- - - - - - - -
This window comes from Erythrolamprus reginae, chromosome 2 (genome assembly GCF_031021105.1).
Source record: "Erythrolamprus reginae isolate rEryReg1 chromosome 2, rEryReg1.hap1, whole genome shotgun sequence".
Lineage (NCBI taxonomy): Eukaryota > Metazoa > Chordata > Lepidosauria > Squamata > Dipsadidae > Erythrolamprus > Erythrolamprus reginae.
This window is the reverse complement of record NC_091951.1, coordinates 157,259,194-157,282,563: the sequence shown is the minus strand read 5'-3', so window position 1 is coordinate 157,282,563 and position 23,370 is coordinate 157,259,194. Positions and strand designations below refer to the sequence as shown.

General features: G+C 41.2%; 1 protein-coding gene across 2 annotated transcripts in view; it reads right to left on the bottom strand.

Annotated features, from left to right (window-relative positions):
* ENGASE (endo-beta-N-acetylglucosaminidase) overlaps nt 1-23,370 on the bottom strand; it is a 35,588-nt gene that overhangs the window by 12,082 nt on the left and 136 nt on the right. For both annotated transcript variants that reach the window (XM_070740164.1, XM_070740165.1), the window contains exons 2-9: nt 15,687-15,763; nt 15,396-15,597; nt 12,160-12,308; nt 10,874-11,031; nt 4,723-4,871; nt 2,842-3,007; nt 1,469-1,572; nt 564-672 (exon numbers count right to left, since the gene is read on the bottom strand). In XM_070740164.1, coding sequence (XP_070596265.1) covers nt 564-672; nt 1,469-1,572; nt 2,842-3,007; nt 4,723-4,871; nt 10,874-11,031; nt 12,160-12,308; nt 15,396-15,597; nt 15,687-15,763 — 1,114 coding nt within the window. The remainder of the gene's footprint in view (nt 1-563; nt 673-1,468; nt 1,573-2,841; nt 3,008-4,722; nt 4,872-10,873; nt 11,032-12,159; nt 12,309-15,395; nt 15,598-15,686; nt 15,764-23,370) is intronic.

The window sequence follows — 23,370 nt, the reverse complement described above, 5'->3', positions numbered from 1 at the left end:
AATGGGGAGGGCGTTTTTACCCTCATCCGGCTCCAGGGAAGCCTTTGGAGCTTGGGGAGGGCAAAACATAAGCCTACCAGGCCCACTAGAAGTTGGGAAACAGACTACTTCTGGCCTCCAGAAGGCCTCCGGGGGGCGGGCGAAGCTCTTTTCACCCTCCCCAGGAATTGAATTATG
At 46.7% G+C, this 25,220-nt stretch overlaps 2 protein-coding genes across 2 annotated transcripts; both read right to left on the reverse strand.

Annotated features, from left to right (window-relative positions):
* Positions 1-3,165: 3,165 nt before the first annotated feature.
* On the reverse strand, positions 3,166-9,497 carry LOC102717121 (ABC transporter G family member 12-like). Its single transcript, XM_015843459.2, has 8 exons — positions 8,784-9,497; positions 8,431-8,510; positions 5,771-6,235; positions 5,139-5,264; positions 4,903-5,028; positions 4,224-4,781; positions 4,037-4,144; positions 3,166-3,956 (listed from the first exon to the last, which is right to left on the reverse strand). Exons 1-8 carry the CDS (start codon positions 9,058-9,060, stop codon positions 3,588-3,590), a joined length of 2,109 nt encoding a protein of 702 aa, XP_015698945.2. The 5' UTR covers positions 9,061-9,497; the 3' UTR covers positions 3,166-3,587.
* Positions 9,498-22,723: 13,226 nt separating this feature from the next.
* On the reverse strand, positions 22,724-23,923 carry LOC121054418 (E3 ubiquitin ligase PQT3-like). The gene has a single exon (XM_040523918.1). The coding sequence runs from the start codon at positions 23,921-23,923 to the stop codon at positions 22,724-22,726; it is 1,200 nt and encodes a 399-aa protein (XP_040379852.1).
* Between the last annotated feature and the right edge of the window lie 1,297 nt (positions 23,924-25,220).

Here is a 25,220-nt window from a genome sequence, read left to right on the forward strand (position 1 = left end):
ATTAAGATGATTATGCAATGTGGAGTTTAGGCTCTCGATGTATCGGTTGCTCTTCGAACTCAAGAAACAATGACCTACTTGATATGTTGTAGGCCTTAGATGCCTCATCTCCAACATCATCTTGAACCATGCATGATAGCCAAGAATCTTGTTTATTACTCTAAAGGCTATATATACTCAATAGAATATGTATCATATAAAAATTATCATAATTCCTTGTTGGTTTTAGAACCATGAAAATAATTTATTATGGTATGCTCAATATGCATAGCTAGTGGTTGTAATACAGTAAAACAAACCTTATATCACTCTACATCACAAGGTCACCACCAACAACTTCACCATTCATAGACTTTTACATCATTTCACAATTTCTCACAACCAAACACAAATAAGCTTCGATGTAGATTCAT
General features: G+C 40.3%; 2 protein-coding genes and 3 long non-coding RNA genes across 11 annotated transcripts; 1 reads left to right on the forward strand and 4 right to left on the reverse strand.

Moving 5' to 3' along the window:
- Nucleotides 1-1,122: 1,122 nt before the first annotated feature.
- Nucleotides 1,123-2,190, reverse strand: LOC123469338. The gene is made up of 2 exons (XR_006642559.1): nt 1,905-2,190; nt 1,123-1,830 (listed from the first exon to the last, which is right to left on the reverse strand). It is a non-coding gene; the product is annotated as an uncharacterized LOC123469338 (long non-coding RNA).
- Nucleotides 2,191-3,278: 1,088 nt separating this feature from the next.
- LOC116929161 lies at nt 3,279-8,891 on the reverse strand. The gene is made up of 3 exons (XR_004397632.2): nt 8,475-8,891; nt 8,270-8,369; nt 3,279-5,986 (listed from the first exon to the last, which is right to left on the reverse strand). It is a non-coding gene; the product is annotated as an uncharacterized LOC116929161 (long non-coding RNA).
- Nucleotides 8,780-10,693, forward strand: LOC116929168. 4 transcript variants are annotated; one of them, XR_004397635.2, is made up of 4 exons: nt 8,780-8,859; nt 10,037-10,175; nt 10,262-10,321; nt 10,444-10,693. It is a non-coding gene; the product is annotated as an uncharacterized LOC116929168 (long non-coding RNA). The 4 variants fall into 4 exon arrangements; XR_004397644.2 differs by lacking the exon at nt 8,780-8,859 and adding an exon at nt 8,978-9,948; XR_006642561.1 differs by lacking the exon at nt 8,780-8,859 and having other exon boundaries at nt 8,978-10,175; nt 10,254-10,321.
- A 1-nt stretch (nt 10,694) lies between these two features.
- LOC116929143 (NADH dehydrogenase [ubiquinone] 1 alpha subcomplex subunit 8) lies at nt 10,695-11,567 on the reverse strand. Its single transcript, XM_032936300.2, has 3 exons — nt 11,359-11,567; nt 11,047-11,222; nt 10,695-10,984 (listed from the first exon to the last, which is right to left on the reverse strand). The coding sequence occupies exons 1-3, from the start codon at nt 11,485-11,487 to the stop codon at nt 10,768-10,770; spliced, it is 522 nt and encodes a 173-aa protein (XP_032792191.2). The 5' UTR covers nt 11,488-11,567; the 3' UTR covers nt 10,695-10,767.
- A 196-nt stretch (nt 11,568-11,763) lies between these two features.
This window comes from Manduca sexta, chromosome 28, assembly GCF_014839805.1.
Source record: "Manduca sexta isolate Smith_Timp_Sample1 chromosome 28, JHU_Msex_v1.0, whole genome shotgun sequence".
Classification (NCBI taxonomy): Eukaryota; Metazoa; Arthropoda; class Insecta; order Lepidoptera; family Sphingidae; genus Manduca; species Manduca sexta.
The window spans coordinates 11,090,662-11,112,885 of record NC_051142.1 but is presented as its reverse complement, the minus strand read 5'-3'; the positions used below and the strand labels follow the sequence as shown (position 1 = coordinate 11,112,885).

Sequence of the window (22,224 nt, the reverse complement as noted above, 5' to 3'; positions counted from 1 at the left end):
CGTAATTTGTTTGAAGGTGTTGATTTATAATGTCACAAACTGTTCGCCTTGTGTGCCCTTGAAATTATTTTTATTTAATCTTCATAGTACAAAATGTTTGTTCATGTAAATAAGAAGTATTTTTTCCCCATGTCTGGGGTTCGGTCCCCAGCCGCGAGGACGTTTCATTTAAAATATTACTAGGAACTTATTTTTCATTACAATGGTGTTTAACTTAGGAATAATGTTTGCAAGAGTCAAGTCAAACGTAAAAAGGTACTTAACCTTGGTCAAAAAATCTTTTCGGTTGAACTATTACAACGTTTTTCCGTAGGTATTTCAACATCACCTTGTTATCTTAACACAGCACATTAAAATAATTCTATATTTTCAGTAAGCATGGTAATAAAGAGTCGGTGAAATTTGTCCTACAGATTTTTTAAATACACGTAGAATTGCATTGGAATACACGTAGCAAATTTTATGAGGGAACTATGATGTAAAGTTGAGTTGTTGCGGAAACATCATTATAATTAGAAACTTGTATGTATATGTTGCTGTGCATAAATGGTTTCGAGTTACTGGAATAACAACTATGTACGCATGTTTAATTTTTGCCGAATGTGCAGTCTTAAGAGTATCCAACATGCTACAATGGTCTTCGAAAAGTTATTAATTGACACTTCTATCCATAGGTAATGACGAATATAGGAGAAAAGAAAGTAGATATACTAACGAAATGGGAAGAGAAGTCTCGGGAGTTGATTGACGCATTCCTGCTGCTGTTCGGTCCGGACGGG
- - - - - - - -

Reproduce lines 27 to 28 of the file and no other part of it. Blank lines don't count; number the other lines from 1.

- LOC116929143 (NADH dehydrogenase [ubiquinone] 1 alpha subcomplex subunit 8) lies at nt 10,695-11,567 on the reverse strand. Its single transcript, XM_032936300.2, has 3 exons — nt 11,359-11,567; nt 11,047-11,222; nt 10,695-10,984 (listed from the first exon to the last, which is right to left on the reverse strand). The coding sequence occupies exons 1-3, from the start codon at nt 11,485-11,487 to the stop codon at nt 10,768-10,770; spliced, it is 522 nt and encodes a 173-aa protein (XP_032792191.2). The 5' UTR covers nt 11,488-11,567; the 3' UTR covers nt 10,695-10,767.
- A 196-nt stretch (nt 11,568-11,763) lies between these two features.